When Daisy arrives in England, she's a sassy, jaded little teenage punk with attitude, and this comes across in her storytelling, where she constantly compares England to New York. For instance:
I'm not exactly in the habit of having people take over a perfectly private house to send the inhabitants off to god knows where for The Duration, and all I could think was this would not happen in America. (1.14.3)
Yeah, someone's not having it. Thing is, even as life get dicey in war-torn England, Daisy doesn't lose her sardonic narration. At one point, she even says:
Ages ago I learned in social studies about how the Cavemen and the Bushmen and other Primitive Tribes spent every waking hour searching for food and it was nice to be able to draw a good straight line through history between Hairy Old Neanderthal Man and us. (1.28.3)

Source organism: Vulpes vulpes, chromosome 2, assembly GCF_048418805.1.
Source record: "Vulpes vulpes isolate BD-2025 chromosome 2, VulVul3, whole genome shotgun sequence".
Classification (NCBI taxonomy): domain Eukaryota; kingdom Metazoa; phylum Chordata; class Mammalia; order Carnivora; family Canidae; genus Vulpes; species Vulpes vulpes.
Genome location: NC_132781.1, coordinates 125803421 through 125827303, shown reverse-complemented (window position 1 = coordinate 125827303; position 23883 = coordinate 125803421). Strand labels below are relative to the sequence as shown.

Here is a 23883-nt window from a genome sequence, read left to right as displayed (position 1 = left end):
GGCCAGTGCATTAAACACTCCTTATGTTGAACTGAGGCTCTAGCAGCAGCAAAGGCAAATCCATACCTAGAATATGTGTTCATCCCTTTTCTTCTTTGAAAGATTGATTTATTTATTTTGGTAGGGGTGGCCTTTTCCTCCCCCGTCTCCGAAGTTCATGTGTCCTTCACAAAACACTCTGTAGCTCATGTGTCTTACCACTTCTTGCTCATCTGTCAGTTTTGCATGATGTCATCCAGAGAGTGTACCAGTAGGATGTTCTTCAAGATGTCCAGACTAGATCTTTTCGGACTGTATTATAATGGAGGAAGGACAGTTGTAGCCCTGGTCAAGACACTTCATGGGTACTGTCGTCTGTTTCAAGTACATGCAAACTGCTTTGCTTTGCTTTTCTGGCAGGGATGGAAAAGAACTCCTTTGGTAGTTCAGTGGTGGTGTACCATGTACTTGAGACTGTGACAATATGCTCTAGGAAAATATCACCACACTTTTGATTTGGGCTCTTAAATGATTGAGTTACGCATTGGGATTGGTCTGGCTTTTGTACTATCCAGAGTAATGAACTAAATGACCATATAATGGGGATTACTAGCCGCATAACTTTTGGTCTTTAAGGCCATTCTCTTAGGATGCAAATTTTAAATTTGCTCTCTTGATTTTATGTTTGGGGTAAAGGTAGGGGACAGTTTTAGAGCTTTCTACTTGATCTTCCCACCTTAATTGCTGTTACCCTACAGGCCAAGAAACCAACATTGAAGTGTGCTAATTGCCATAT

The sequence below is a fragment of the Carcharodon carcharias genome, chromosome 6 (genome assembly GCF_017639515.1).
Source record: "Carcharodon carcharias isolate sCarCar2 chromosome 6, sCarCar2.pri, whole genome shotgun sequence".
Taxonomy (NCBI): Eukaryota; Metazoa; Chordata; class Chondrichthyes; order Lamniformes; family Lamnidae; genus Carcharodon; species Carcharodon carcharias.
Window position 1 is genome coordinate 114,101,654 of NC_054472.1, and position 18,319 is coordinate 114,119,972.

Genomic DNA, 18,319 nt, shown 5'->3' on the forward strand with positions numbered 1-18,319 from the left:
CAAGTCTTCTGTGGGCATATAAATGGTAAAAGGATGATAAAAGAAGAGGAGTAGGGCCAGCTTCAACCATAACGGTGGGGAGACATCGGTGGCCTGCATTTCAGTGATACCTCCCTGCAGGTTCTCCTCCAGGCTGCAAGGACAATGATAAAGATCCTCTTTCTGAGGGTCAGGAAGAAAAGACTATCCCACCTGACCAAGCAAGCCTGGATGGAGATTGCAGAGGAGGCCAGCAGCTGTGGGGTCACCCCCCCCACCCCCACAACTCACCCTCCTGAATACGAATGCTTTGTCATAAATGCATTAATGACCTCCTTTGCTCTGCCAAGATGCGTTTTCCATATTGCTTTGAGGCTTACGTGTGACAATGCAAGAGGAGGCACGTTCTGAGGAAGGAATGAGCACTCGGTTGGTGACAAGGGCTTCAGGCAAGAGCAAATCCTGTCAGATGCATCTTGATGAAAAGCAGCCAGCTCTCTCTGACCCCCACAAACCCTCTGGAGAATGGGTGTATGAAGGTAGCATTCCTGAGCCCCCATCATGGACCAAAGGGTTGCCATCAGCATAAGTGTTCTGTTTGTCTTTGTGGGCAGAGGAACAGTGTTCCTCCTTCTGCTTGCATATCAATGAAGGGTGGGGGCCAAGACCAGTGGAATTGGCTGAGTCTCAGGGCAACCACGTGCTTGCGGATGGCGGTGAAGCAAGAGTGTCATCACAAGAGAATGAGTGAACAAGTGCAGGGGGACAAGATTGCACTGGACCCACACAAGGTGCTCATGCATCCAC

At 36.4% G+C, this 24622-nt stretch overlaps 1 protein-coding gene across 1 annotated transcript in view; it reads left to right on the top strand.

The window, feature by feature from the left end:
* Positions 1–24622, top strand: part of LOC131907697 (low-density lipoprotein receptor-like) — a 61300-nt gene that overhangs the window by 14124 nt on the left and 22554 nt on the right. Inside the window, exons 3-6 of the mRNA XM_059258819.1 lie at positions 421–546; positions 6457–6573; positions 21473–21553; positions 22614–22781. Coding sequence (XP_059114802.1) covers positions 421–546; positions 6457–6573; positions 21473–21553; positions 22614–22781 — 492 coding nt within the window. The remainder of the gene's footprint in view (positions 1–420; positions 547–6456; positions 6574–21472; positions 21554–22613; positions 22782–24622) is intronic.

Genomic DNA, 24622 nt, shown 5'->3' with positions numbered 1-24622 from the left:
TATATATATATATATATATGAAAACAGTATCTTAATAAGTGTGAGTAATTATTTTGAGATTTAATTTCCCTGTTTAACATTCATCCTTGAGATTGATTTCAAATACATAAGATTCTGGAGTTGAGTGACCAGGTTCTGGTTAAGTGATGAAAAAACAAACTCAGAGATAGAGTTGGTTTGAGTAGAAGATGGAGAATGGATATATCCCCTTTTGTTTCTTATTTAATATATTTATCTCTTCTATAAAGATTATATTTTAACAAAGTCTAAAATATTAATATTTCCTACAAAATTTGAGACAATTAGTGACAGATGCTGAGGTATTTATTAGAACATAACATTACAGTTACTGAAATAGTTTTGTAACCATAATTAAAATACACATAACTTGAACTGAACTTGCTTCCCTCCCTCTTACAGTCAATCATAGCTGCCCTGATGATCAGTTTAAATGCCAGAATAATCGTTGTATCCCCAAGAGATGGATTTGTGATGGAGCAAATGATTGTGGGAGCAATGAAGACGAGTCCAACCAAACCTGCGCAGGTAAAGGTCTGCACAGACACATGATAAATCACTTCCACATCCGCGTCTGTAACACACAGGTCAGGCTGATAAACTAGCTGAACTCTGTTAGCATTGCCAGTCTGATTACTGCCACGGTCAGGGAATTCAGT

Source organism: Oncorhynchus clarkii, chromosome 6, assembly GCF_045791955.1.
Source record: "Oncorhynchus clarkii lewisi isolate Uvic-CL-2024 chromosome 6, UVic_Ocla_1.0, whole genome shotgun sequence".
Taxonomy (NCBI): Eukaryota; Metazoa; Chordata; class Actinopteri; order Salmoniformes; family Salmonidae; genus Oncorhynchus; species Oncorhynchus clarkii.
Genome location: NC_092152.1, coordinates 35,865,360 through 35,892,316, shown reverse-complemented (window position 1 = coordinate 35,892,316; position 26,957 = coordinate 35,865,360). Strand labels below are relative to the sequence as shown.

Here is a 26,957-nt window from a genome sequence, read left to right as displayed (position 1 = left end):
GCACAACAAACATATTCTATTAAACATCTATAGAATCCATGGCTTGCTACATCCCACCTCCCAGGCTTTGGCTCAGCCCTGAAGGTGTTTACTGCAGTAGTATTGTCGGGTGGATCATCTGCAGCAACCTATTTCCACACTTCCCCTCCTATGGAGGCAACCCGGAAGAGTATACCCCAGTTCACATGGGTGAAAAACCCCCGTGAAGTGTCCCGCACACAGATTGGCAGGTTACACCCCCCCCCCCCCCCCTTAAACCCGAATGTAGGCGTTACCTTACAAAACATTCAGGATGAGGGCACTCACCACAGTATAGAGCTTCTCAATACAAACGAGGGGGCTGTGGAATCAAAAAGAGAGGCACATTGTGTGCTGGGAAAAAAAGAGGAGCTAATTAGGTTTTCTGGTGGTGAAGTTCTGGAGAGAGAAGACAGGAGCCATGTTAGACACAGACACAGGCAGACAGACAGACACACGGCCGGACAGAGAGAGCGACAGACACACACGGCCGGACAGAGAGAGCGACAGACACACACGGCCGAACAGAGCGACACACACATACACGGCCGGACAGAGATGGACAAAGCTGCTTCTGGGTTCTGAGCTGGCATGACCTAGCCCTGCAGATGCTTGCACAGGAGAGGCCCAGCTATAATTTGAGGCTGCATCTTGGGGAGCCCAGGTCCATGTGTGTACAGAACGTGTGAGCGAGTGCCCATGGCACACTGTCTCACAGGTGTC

To be clear, Daisy's making a joke about starvation here—in the form of the ability to willingly starve being some sort of marker of evolution/progress. Lest you assume Daisy's just totally given up on life though, it's important to note that even when things are at their absolute worst (like when she literally encounters a field of dead bodies), she manages to keep hope alive. Dreams about seeing Edmond again and "living some sort of life" are woven throughout, making it clear that no matter how much contempt Daisy has for her current situation, she believes that there's a light at the end of the tunnel.